Academic journal article MELUS

From Nostalgia to Critique: An Overview of Arab American Literature

Academic journal article MELUS

From Nostalgia to Critique: An Overview of Arab American Literature

Article excerpt

One major purpose of this special issue of MELUS is to introduce scholars, critics, teachers, and students of ethnic literary works to an understudied and undervalued area of ethnic literature. This essay provides an overview of the history of Arab American literature, with particular attention to the history of Arab immigration. In addition to introducing readers to the major figures and major themes in the literature, it also points to the future by considering unresolved questions and unexplored subjects.

Arab American literature mirrors the patterns of Arab American history, which scholars have traditionally divided into three phases, based on the three distinct waves of Arab immigrants who came to the US. (1) The first wave (1880-1924) of immigrants was made up of Greek Orthodox, Maronite, and Melchite Christians from Mount Lebanon and the surrounding Syrian and Palestinian provinces. For the first several years, immigration documents identified these Christians as Turks because they were subjects of the Ottoman Empire. The immigrants, however, despised their repressive Ottoman overseers and preferred to identify themselves as Syrians. Unskilled and often illiterate, many of these early Christian Arabs found work as itinerant peddlers, fanning across the country, and often spending months on the road. It was a lifestyle which accelerated assimilation because it provided ample opportunities to learn English and mix with the local populace. Later, the Syrians settled in widely dispersed communities across the country, where many opened retail shops. Generally hardworking and law abiding, the immigrants enthusiastically embraced American values.

Immigration from Greater Syria came to a halt during World War I, when famine and war ravaged the homeland. Although immigration resumed after the war, it came to a virtual standstill when harsh quotas were imposed on Syrians and other unwelcome ethnic groups in 1924. With immigration slowed to a trickle of approximately one hundred people a year, the population of the once vibrant, scattered community was not replenished. Despite the publication in the United States of numerous Arabic-language newspapers, the Syrians were increasingly cut off from events in their country of origin. As Alixa Naff notes, many Syrian Americans were largely unconscious of the nationalist aspirations in their homeland that led to the formation of the new Lebanese state in 1947 (16).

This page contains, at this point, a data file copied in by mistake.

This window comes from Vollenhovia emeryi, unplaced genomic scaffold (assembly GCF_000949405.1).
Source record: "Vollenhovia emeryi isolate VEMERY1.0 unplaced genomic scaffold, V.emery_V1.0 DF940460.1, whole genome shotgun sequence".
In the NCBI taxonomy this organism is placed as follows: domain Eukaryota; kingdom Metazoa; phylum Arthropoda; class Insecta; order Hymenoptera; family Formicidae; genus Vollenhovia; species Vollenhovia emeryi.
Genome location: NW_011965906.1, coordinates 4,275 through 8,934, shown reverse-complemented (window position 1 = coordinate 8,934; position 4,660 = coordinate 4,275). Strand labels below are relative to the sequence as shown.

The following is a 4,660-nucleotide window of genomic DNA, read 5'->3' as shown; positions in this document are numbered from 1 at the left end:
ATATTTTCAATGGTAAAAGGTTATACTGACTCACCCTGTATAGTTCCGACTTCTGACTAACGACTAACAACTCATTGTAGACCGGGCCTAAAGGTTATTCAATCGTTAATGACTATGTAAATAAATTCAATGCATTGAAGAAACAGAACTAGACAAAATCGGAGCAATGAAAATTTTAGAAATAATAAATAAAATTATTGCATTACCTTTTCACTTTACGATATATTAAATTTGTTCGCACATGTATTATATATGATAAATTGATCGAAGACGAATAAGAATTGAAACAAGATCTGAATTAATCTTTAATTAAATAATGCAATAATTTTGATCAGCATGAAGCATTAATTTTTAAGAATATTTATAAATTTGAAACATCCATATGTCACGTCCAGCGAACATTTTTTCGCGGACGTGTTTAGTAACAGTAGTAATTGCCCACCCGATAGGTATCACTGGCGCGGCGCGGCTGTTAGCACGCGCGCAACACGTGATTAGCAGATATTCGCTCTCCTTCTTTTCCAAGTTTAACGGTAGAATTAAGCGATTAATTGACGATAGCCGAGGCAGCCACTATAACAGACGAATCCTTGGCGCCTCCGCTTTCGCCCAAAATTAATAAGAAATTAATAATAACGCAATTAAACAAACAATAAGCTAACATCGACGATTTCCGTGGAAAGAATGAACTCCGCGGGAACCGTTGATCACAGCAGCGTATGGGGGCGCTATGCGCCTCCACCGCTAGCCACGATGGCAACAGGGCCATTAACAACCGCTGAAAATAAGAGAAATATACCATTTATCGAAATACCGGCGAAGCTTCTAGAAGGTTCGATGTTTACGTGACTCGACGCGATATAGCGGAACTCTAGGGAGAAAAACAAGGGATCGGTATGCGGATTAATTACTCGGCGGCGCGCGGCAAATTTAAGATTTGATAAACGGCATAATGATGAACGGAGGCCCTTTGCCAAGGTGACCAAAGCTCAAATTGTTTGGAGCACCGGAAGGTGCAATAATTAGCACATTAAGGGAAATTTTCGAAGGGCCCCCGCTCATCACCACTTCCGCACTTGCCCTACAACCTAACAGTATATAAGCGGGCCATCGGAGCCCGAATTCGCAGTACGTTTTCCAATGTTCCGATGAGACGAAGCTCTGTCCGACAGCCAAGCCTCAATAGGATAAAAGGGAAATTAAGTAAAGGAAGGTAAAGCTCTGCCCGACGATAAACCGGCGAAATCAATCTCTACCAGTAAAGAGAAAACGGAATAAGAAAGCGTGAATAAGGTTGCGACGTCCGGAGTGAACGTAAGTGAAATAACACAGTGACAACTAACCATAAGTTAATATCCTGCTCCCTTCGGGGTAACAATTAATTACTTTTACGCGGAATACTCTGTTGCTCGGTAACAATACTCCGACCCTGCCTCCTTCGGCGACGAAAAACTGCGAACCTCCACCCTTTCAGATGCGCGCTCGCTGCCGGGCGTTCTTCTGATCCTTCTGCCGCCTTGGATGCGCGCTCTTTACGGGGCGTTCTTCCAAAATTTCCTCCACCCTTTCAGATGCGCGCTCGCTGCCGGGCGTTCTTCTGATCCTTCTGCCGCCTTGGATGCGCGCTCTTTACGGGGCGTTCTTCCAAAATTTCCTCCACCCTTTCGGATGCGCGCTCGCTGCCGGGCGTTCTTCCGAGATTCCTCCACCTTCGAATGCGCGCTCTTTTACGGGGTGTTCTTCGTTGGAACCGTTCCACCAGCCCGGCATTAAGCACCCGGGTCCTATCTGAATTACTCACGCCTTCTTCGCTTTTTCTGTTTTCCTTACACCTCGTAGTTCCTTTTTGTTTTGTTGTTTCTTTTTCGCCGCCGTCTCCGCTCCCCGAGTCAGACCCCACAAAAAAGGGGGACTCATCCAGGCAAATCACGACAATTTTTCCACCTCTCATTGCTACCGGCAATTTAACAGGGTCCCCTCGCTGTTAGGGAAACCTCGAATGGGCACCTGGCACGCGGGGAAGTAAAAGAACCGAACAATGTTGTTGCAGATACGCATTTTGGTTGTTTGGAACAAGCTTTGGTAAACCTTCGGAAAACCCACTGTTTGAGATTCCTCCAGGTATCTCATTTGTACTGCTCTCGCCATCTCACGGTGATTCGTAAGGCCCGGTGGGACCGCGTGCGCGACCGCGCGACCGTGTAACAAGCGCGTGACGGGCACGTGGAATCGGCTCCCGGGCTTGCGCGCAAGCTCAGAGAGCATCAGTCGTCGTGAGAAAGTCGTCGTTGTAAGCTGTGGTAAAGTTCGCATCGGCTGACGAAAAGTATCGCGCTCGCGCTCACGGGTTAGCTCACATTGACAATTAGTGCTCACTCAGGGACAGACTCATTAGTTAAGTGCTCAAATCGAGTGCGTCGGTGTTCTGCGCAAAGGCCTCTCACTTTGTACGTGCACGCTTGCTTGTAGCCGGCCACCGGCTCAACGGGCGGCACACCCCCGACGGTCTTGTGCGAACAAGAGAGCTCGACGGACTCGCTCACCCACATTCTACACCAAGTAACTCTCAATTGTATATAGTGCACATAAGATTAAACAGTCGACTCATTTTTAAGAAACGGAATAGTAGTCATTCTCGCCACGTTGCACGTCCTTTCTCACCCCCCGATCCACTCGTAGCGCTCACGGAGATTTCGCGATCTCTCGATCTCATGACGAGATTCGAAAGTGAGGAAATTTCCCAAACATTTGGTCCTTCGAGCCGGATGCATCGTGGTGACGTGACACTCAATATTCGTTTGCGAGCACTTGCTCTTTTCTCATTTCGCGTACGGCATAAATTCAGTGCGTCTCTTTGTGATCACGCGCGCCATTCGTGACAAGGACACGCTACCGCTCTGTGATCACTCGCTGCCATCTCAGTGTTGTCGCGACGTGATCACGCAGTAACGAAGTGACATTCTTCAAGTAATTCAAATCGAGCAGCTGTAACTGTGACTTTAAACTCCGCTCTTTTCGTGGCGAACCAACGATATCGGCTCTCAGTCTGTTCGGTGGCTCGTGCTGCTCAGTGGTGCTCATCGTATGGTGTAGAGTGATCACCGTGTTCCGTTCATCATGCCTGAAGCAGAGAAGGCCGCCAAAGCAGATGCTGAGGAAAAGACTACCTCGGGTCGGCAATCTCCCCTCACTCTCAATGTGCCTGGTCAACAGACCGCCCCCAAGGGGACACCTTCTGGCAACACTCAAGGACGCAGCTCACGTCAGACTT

The second wave of immigration began in the decade following World War II. Unlike the first wave, which was predominantly Christian, the new wave contained a significant number of Muslims. This second wave of immigrants consisted of educated, skilled professionals, who were more likely to be familiar with the nationalist ideologies that permeated the Arab world. Unlike the Syrian Christians, they staunchly identified themselves as Arabs. Included in this group were a number of Palestinian refugees who had been rendered stateless as a result of the catastrophic 1948 Arab-Israeli War.

The third major wave of immigration, which began in 1967 and continues to this day, accelerated the trends of the post-World War II immigration period. In 1965, new liberalized immigration laws abolished the long-standing quota system. As a result, large numbers of West Bank Palestinians and Lebanese Muslims from Southern Lebanon fled to America after the 1967 war with Israel and the Israeli occupation of Palestinian lands. The Lebanese Civil War in the 1970s and 1980s produced a further flood of refugees. Imbued with anti-colonial sentiment and Arab nationalist ideas, this new group was highly politicized. For the first time, Arab American organizations were formed to defend the Arab point of view and to combat negative stereotypes of Arabs in the popular press. Newly sensitized to their ethnic identity by worldwide political events, the descendants of first- and second-wave immigrants joined their newly arrived countrymen in support of Arab concerns. …

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